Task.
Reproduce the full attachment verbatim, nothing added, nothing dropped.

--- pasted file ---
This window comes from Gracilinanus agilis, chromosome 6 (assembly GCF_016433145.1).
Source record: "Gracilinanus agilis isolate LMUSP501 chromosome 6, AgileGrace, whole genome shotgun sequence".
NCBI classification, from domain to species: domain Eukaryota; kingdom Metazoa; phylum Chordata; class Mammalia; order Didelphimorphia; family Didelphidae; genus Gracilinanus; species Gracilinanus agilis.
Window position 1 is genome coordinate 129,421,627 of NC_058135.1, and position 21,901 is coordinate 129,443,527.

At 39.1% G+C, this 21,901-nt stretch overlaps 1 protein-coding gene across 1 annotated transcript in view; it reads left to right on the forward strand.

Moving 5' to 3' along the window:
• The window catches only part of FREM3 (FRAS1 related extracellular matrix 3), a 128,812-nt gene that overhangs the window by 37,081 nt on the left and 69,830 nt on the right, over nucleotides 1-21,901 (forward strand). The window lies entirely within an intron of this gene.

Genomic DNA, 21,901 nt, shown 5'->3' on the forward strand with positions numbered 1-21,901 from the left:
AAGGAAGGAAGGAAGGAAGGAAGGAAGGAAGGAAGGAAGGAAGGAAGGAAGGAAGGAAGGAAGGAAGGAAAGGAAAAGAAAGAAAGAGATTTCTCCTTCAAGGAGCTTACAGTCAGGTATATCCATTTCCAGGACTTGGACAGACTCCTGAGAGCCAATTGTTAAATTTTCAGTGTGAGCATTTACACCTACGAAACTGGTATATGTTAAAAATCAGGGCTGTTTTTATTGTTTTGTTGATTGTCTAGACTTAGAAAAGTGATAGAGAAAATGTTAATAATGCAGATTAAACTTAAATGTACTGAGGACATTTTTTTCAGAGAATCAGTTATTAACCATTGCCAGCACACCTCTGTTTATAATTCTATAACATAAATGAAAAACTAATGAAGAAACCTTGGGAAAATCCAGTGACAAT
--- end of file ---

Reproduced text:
This window comes from Gracilinanus agilis, chromosome 6 (assembly GCF_016433145.1).
Source record: "Gracilinanus agilis isolate LMUSP501 chromosome 6, AgileGrace, whole genome shotgun sequence".
NCBI classification, from domain to species: domain Eukaryota; kingdom Metazoa; phylum Chordata; class Mammalia; order Didelphimorphia; family Didelphidae; genus Gracilinanus; species Gracilinanus agilis.
Window position 1 is genome coordinate 129,421,627 of NC_058135.1, and position 21,901 is coordinate 129,443,527.

At 39.1% G+C, this 21,901-nt stretch overlaps 1 protein-coding gene across 1 annotated transcript in view; it reads left to right on the forward strand.

Moving 5' to 3' along the window:
• The window catches only part of FREM3 (FRAS1 related extracellular matrix 3), a 128,812-nt gene that overhangs the window by 37,081 nt on the left and 69,830 nt on the right, over nucleotides 1-21,901 (forward strand). The window lies entirely within an intron of this gene.

Genomic DNA, 21,901 nt, shown 5'->3' on the forward strand with positions numbered 1-21,901 from the left:
AAGGAAGGAAGGAAGGAAGGAAGGAAGGAAGGAAGGAAGGAAGGAAGGAAGGAAGGAAGGAAGGAAGGAAAGGAAAAGAAAGAAAGAGATTTCTCCTTCAAGGAGCTTACAGTCAGGTATATCCATTTCCAGGACTTGGACAGACTCCTGAGAGCCAATTGTTAAATTTTCAGTGTGAGCATTTACACCTACGAAACTGGTATATGTTAAAAATCAGGGCTGTTTTTATTGTTTTGTTGATTGTCTAGACTTAGAAAAGTGATAGAGAAAATGTTAATAATGCAGATTAAACTTAAATGTACTGAGGACATTTTTTTCAGAGAATCAGTTATTAACCATTGCCAGCACACCTCTGTTTATAATTCTATAACATAAATGAAAAACTAATGAAGAAACCTTGGGAAAATCCAGTGACAAT